Lahti is also the home of Helsinki University's department of Environmental and Ecological Sciences (Faculty of Biosciences). It's the only science department of the University of Helsinki located outside the greater Helsinki area.
|Upper secondary schools|
The economic region of Lahti, which includes the surrounding municipalities, was strongly affected by the collapse of Finnish-Soviet trade and by the recession in the early 1990s.
The value of production slumped, especially in the mechanical engineering industry and other manufacturing industries (e.g. the furniture industry). Production also decreased in the textile and clothing industry. In 1990, there were 90,370 jobs in the Lahti Region. The number of jobs diminished over the next couple of years, so that in 1993 there were fewer than 70,000 jobs in the Lahti Region. The number of jobs had slowly increased to 79,138 in 1999.
|Employment by sector (City of Lahti)||1980||1990||2000||2007|
|Agriculture & Forestry||0.9%||0.6%||0.1%||0.2%|
In 1995, R&D expenditure was FIM 715 per person, while Finland's average was about FIM 2050. The amount of Tekes (the National Technology Agency) funding in the Lahti Region grew 40% during 2004-2007 while the average growth in Finland was 60%.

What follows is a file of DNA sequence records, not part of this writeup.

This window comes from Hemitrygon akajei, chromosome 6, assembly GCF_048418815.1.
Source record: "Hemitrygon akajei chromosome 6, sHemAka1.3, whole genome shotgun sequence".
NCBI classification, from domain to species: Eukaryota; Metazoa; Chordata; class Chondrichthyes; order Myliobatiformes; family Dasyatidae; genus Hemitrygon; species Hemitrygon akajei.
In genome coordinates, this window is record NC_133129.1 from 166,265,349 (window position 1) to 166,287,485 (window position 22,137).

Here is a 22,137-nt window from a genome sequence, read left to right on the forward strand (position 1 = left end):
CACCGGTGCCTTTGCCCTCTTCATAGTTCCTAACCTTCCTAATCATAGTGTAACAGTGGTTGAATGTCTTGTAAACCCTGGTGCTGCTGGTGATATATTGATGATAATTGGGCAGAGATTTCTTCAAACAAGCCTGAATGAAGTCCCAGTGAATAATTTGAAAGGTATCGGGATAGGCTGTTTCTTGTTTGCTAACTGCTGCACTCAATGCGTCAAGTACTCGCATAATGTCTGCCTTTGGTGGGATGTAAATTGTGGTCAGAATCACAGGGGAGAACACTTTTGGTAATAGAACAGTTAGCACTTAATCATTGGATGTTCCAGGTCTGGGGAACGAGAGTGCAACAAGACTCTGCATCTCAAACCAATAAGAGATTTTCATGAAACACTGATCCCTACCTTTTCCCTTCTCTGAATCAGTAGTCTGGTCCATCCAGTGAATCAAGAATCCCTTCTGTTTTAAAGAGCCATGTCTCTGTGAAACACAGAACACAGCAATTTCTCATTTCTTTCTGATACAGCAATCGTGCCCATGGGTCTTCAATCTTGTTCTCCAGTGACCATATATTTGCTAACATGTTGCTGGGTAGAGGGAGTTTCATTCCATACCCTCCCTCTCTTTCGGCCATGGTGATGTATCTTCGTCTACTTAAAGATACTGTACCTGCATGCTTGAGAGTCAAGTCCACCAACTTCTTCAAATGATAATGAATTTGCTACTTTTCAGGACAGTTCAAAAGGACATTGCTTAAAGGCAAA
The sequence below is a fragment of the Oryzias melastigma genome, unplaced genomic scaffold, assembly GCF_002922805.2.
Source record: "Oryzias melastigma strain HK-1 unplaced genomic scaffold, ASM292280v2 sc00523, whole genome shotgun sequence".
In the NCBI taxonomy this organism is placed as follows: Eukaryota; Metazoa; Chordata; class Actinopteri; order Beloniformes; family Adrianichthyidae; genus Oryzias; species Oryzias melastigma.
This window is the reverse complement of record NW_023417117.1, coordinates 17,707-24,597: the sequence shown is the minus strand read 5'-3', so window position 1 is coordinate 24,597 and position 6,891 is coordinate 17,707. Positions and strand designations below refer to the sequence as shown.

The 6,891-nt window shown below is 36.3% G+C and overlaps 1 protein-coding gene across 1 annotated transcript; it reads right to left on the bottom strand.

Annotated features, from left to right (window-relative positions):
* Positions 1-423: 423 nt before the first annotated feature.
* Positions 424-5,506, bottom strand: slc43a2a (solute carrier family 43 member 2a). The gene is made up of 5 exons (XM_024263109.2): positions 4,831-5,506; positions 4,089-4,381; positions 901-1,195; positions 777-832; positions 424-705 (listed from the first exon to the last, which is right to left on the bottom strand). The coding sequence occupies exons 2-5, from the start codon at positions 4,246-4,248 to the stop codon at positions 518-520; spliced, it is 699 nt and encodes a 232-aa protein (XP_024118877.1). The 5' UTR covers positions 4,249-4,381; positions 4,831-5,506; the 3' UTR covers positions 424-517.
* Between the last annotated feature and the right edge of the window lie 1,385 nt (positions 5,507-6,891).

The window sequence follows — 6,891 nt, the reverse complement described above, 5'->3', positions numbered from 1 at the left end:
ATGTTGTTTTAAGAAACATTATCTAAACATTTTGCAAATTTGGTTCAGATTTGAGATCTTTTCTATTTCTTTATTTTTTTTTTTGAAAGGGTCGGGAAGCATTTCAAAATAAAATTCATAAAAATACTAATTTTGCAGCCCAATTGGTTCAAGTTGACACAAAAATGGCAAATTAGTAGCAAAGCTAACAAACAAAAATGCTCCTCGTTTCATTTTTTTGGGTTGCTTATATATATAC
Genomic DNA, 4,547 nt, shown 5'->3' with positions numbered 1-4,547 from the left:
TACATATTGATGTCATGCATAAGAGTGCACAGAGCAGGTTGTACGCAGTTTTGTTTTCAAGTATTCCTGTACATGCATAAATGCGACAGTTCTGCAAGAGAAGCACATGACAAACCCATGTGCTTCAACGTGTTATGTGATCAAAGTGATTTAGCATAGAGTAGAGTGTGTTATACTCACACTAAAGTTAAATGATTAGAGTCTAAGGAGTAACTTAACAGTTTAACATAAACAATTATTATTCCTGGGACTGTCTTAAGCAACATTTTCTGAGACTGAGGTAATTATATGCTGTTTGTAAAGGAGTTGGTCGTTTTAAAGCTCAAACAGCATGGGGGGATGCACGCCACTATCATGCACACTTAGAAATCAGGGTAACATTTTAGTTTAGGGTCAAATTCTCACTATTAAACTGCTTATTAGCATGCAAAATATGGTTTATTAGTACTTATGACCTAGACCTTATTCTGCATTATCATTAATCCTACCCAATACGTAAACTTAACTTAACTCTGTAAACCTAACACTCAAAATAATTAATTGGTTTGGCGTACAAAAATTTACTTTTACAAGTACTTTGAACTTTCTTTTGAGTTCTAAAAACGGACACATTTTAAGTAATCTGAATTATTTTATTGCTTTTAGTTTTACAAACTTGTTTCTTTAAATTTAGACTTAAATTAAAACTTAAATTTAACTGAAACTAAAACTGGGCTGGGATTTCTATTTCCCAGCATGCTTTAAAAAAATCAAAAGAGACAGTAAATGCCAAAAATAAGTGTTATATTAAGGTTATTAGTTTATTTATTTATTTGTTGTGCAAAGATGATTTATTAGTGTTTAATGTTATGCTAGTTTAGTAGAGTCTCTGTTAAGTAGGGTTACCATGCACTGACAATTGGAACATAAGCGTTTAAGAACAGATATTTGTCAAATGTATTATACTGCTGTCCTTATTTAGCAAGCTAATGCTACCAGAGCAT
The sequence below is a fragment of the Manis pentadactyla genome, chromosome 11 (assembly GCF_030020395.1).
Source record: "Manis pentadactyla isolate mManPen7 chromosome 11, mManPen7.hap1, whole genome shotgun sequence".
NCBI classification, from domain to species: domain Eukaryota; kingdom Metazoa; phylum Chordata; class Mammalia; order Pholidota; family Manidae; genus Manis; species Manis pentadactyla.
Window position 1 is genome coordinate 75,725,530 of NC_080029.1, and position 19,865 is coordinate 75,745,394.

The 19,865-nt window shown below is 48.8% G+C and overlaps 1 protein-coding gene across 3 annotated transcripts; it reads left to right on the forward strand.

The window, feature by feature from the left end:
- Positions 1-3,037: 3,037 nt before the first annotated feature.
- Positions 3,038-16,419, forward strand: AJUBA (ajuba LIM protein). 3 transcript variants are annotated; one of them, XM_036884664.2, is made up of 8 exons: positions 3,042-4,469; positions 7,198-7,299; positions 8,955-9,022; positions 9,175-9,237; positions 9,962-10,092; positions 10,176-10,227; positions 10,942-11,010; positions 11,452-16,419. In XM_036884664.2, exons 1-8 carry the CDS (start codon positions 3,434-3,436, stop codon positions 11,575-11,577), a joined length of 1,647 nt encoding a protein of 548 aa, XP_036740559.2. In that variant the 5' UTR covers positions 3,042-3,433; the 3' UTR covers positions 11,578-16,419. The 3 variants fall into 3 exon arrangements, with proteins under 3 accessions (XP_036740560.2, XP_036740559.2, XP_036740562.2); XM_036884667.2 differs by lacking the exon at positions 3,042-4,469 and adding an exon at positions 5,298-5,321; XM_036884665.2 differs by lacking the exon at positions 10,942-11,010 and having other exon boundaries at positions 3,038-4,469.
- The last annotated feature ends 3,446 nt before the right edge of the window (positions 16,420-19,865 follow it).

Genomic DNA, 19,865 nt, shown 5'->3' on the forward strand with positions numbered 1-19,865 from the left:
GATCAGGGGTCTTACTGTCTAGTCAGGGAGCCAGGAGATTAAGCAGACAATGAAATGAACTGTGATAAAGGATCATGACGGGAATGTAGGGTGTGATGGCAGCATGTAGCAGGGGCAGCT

|Gross domestic product (Lahti Region)||2000||2001||2002||2003||2004||2005||2006|
|GDP at current prices; million €||3,449.3||3,709.7||3,697.5||3,982.3||4,136.8||4,242.4||4,381.9|
|Changes of GDP; year 2000 = 100%||100.0%||107.5%||107.2%||115.5%||119.9%||123.0%||127.7%|
|GDP per capita; whole country =100%||80.7%||82.0%||79.4%||84.3%||83.9%||83.4%||81.2%|
|GDP per employed; whole country =100%||86.6%||87.3%||83.6%||88.9%||88.7%||88.6%||87.1%|
As of 31 January 2012 Lahti’s population was 102 358, making it the eighth largest city in Finland by population.